2. Don’t be ignorant. The driver and team work in combination. Most of us (there ARE a few Hamilton haters who want nothing more than to punish the man) feel that McLaren had a rather unfair advantage, and to penalise McLaren properly means to penalise Hamilton. This is nothing to do with Lewis as a character or a driver. Grow up.

      1. martin bell
        13th June 2010, 13:03

        Not sure why (or if) you’re calling me ignorant, and I personally don’t think that any unfair advantage was gained. I’m just not comfortable with the precedent it sets, knowing how far teams will push to gain any competitive advantage. I haven’t called for any punishment, nor do I think that LH should have lost his pole lap, which was stunning. I’m not Lewis’s biggest fan, but I do keep an open mind on all matters F1. I also feel that I am ‘grown up’ enough to hold these opinions.

  52. Have a look at the video – this is pure F1 legend stuff:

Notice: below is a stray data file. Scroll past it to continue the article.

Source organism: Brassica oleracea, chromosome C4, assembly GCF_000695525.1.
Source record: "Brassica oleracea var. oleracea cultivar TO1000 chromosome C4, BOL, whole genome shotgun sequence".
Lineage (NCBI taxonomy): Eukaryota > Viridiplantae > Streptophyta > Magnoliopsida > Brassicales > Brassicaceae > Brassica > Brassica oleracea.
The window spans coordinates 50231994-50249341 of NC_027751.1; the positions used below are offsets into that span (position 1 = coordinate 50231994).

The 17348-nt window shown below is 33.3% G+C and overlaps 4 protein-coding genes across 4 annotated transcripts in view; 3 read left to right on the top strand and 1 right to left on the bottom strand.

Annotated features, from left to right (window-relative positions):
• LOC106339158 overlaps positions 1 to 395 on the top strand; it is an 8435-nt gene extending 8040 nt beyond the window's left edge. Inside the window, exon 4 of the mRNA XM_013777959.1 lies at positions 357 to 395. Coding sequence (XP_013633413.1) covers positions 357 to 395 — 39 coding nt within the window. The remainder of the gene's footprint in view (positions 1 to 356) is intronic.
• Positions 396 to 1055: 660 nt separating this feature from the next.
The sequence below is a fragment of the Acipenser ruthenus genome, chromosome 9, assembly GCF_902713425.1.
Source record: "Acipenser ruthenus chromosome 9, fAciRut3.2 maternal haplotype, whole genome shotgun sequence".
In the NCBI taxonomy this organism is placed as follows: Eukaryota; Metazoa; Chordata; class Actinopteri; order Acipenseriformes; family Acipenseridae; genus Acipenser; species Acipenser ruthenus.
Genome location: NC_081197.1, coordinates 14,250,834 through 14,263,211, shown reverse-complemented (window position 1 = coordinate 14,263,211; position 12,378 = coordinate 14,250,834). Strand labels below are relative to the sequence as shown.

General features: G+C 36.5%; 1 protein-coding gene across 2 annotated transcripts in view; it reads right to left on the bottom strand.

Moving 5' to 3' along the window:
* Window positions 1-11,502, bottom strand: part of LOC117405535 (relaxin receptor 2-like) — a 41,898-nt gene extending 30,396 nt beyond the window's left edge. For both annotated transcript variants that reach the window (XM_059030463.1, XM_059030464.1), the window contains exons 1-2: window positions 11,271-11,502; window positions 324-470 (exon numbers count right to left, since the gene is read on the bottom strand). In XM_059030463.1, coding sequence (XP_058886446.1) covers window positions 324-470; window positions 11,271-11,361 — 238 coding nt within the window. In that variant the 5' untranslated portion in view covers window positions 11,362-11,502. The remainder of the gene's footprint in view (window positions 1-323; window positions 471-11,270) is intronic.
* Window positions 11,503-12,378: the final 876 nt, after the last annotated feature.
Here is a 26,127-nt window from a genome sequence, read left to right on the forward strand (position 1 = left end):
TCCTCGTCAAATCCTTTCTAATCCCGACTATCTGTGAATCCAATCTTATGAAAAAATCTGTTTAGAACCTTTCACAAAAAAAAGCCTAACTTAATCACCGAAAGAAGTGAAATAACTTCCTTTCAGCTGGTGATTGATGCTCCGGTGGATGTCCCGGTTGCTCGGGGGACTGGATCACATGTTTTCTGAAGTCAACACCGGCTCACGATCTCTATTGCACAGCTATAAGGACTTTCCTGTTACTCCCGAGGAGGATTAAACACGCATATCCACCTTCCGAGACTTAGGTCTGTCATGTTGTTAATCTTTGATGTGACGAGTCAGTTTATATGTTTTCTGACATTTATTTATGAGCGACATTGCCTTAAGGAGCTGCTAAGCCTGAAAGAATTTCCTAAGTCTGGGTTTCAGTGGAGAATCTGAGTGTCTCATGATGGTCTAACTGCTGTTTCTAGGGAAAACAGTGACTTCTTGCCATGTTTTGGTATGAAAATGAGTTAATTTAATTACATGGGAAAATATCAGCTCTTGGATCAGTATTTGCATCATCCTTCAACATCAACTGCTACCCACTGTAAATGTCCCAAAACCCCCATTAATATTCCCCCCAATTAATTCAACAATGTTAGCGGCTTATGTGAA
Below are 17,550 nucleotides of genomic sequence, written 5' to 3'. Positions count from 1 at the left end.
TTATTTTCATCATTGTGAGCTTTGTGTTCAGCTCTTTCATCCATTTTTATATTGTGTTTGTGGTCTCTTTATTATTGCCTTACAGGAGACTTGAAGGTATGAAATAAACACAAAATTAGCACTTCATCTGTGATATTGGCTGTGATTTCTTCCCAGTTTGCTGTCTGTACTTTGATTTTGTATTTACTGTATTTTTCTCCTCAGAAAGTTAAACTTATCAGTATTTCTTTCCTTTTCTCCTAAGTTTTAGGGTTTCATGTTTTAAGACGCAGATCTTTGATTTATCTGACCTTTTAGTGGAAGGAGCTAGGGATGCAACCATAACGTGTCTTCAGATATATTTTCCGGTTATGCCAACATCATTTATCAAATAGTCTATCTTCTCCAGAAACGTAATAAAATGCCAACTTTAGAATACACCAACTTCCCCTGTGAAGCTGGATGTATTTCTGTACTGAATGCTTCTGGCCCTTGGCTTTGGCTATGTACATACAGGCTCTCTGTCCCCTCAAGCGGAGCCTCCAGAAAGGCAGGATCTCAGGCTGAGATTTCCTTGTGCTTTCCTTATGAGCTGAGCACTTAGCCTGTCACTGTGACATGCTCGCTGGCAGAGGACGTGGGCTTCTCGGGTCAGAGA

http://www.youtube.com/watch?v=JWbSp3rvDcs

    1. It is indeed very cool.

      But “legend” – I don’t think so.

  53. Pathetic to fine and reprimand someone over this, why is there a certain time to return the car to the pits anyway after qualy? Same about the people pushing the drivers to hurry up after the race in parc ferme to get onto the podium so the ceremony can get underway in time.

    They should relax these rules a bit so we can see someone actually celebrating. Let someone show some emotion when they win…

    Look at MotoGP, what’s wrong with Rossi riding around in a chicken suit or Lorenzo jumping in a lake whilst celebrating victory?

    Some rules in F1 are way too tight and spoil the human side of the sport, I say let’s be a little less sanitized and a bit more human like it used to be a few decades ago :)

  54. Davetherave
    13th June 2010, 13:48

    IDR……….i agree, how many reprimands = 1 offence.
    And how much longer are we going to see these stupid reprimands which appear to be collected by certain top drivers who seem to keep “bending” the rules for their own personal advantage, whereas the rest just do the right thing!
    I am getting bloody fed up with it.